As La Caramelo, Arias (in drag) comes storming on to the beachfront set to start the show, all huffy and upset at having been forced to move from her previous location. Having been rejected by the female hustlers who work the other end of the beach, La Caramelo is in a rage and we hear her complaints in a torrent of accented English and the occasional Spanish epithet. Be forewarned that it might take a while for the ear to become accustomed to the language and its rhythms. Moreover, since Arias is a big, broad-shouldered man, his physicality works against him in this segment.
However, when he re-appears as Brazo E Nino in a sharp suit, and puts on the walk and talk of a slick gay hustler, he is more credible. Here, his physical movements -- such as his arms moving almost like a boxer's jabs when he makes his points -- help to define the character and give him dimension.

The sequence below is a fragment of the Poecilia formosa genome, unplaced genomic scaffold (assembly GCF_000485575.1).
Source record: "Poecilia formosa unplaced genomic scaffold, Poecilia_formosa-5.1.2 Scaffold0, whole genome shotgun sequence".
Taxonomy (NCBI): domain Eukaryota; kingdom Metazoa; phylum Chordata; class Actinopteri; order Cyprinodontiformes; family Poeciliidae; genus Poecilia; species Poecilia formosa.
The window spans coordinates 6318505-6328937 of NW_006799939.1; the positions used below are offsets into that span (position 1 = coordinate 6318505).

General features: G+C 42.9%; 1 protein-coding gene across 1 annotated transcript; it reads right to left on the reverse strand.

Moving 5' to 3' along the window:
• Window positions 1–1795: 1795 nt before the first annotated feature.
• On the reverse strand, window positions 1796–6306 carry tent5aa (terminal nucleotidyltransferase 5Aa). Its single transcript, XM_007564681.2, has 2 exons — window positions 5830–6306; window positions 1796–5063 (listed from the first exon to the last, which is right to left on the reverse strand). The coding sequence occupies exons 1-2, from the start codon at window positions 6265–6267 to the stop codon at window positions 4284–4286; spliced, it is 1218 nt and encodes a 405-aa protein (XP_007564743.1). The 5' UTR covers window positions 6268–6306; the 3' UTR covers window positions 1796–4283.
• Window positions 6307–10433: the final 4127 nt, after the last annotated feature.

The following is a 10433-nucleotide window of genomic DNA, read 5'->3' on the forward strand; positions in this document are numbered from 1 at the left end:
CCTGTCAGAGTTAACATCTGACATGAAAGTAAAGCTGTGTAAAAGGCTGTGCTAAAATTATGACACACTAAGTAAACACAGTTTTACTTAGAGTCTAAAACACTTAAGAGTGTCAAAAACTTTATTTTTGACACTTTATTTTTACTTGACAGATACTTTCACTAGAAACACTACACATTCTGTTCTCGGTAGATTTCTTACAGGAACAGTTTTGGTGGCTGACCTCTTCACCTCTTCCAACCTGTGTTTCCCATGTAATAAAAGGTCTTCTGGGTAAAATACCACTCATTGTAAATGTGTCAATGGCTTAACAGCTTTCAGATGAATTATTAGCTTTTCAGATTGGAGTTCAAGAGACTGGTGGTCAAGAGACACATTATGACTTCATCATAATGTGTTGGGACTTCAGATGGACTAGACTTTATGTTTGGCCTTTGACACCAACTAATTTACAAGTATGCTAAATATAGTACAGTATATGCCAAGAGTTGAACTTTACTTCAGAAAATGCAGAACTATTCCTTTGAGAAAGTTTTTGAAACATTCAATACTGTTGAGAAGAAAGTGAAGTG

His third turn, as Esperanza, a more sophisticated lady of the night, works better for Arias, as well. He plays this character in a more languid manner, sitting in a chair. She is perhaps his most original creation; no wonder that Arias leaves her for last.
These three short one-person playlets are interspersed with two appearances by Natalia Peguero, who comes out to perform Spanish-language torch songs on stage while Arias changes his costumes. There is no direct connection made between Peguero's appearances and what is happening on stage with the characters that Arias is playing; her performances read as strictly time fillers. Happily, she has a good voice, but the device of having her there to perform could have been more integrated into the piece.
The show is directed by Alfred Preisser, who has done much better work elsewhere. His perfunctory effort is also reflected by the ordinary set design by Samantha Shoffner and the lighting design by Tracy Wertheimer. Only the costume designer, Mia Stephenson, gets to show off her creative chops with her three distinctive takes on the costuming of Arias' characters.
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